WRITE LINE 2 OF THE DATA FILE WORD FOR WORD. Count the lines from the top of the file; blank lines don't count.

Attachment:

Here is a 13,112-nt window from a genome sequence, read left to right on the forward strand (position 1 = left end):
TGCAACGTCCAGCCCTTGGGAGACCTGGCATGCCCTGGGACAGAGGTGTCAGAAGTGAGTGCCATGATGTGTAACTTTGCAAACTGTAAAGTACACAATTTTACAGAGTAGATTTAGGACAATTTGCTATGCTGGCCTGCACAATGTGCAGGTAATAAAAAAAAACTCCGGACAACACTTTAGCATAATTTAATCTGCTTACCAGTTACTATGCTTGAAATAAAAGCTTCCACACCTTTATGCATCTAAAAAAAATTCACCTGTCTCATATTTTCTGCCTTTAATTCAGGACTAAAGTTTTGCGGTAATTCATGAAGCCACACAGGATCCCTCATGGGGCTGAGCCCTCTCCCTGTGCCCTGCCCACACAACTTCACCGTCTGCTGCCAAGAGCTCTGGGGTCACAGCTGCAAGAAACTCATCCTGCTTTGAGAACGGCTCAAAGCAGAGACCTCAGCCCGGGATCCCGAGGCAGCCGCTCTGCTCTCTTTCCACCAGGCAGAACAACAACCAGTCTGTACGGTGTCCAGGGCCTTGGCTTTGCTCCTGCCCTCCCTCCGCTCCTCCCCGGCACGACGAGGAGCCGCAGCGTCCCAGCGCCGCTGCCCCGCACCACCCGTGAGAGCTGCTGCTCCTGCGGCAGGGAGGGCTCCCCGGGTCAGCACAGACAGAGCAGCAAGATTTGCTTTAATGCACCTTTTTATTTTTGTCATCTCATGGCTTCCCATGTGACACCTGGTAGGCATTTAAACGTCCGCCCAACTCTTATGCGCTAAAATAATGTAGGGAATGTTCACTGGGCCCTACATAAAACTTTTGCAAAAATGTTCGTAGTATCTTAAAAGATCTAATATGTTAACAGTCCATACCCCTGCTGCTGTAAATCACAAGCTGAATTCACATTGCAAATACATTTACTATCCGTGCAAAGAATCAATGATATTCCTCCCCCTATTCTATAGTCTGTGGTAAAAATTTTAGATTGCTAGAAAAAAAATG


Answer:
TGCAACGTCCAGCCCTTGGGAGACCTGGCATGCCCTGGGACAGAGGTGTCAGAAGTGAGTGCCATGATGTGTAACTTTGCAAACTGTAAAGTACACAATTTTACAGAGTAGATTTAGGACAATTTGCTATGCTGGCCTGCACAATGTGCAGGTAATAAAAAAAAACTCCGGACAACACTTTAGCATAATTTAATCTGCTTACCAGTTACTATGCTTGAAATAAAAGCTTCCACACCTTTATGCATCTAAAAAAAATTCACCTGTCTCATATTTTCTGCCTTTAATTCAGGACTAAAGTTTTGCGGTAATTCATGAAGCCACACAGGATCCCTCATGGGGCTGAGCCCTCTCCCTGTGCCCTGCCCACACAACTTCACCGTCTGCTGCCAAGAGCTCTGGGGTCACAGCTGCAAGAAACTCATCCTGCTTTGAGAACGGCTCAAAGCAGAGACCTCAGCCCGGGATCCCGAGGCAGCCGCTCTGCTCTCTTTCCACCAGGCAGAACAACAACCAGTCTGTACGGTGTCCAGGGCCTTGGCTTTGCTCCTGCCCTCCCTCCGCTCCTCCCCGGCACGACGAGGAGCCGCAGCGTCCCAGCGCCGCTGCCCCGCACCACCCGTGAGAGCTGCTGCTCCTGCGGCAGGGAGGGCTCCCCGGGTCAGCACAGACAGAGCAGCAAGATTTGCTTTAATGCACCTTTTTATTTTTGTCATCTCATGGCTTCCCATGTGACACCTGGTAGGCATTTAAACGTCCGCCCAACTCTTATGCGCTAAAATAATGTAGGGAATGTTCACTGGGCCCTACATAAAACTTTTGCAAAAATGTTCGTAGTATCTTAAAAGATCTAATATGTTAACAGTCCATACCCCTGCTGCTGTAAATCACAAGCTGAATTCACATTGCAAATACATTTACTATCCGTGCAAAGAATCAATGATATTCCTCCCCCTATTCTATAGTCTGTGGTAAAAATTTTAGATTGCTAGAAAAAAAATG